- Retro blasting and platforming with a twist
- Elegant mechanics and addictive action
- Crisp, beautifully-animated HD graphics
- Excellent, atmospheric score
- Visuals can be repetitive
- Hard to switch between ship and on-foot controls
- Review Price: £12.99
In a world where indie retro arcade shoot-em-ups come two a penny, the team behind Velocity 2X, Futurlab, know that you have to be smarter than the pack. While you might mistake it for an old-school, vertical-scrolling blaster in the mould of Ikaruga or the 16-bit classic, Xenon, Velocity 2X comes piled high with game-changing gadgets that transform it into something that still demands fast reflexes, but also even faster thought.
What’s more, where the original Velocity covered just the one genre, this sequel also packs in a second – the scrolling platform-shooter – throwing in elements that remind you of Metroid, Flashback and a host of others. In fact, Velocity 2X has the spirit of the genre-mashing Commodore Amiga and Atari ST classics of the early nineties, particularly Factor 5’s Turrican. If you’re old enough to remember Turrican and its sequel, you’ll know that this is a very good thing.
How does this combination work? Well, simple, 16-bit style static cartoon cut-scenes tell the story of a future human test pilot in an experimental ‘Quarp Jet’, cut off from the fleet and kidnapped by evil aliens, then making her escape with the aid of a more friendly alien scientist. The opening levels see you mastering the Quarp Jet, learning how to use its signature ability – a short range teleport which can take you through barriers in an instant. You speed through the levels, finger on the thrust trigger to keep your finish time low, dodging walls, rescuing pods packed with hostage scientists and keeping at least one step ahead of the deadly bottom of the screen.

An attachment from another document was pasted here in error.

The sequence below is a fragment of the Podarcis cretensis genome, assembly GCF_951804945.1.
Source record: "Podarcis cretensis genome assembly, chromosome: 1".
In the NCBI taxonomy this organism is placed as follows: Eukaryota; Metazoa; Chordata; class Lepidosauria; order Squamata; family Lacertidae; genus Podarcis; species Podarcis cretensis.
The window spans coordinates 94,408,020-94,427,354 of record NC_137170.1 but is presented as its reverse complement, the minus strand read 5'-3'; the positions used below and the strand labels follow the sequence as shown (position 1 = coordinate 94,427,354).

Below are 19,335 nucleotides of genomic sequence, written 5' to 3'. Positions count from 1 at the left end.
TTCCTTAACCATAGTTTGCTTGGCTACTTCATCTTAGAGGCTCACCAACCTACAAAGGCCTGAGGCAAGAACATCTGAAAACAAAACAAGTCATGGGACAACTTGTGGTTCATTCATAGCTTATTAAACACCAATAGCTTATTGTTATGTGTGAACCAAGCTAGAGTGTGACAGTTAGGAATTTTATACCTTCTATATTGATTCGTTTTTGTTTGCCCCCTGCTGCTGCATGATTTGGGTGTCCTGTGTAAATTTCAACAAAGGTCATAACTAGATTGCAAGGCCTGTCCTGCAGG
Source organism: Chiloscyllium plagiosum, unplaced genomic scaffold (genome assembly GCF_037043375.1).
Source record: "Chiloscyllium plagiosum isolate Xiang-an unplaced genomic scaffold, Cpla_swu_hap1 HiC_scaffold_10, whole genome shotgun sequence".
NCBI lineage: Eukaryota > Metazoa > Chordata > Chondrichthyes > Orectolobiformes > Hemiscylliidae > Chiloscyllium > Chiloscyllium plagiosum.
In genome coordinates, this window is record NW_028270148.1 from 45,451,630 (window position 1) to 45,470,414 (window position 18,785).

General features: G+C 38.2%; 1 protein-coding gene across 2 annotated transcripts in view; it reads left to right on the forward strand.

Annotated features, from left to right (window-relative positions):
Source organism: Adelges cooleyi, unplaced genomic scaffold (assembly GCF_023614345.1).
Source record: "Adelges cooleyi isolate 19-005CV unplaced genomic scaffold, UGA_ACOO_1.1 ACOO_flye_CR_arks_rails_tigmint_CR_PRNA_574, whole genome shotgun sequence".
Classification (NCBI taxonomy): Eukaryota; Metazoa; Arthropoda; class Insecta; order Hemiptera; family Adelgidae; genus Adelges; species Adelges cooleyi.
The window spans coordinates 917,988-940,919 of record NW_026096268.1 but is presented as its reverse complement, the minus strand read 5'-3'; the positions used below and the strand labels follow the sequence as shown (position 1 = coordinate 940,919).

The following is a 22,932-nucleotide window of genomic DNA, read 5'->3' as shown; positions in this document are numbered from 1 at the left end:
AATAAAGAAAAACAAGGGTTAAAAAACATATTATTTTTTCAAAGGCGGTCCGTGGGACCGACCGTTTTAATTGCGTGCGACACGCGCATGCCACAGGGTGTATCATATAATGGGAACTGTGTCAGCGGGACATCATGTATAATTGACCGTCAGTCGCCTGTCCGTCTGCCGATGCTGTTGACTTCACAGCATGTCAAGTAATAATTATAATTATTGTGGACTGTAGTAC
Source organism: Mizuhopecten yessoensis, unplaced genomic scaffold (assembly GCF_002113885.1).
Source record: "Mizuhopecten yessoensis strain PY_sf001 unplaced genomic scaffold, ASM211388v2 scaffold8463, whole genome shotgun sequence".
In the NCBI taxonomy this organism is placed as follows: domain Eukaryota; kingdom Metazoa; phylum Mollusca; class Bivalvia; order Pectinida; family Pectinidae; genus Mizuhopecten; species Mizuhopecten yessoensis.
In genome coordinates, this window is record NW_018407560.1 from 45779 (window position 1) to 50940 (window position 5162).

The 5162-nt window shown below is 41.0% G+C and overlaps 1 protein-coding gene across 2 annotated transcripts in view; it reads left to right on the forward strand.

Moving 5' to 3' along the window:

Then the game throws in the second play-style, as your character races on foot through side-scrolling levels, using new abilities – a dash, a blaster and a variant of the teleport – to break through security and escape. This swift introduction over, Velocity 2X simply merges the two genres together, forcing you to blast switches in order to make progress, but placing some of these switches inside space station interiors, so that you flick from shoot-em-up to scrolling platform game and back, often several times within a level.
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The immediate sense is of a game crammed full of good ideas, but Velocity 2X isn’t done with you yet. First it starts pushing your existing powers, so that you can’t sit and fumble while you teleport; you have to do it while you’re thrusting forwards in your ship, or while you’re running and jumping. Your moves need to flow together. Speed and precision become the key to survival.
Even then Velocity 2X keeps throwing in more toys. First we get a longer-range ship teleport that you can use to cover two or more branches of a branching level by teleporting back to the branching point. Then we get a kind of teleport grenade, which allows you to reappear instantly wherever you can fling the grenade to. The situations and the enemies get tougher, and you have to think faster and fight harder to get through. As we said, Velocity 2X is clever. You can get through the early stages as a slow-moving, pod-missing klutz, but by halfway through you’ll be surging forwards, elegantly managing manoeuvres that you would have sworn were impossible a few hours ago.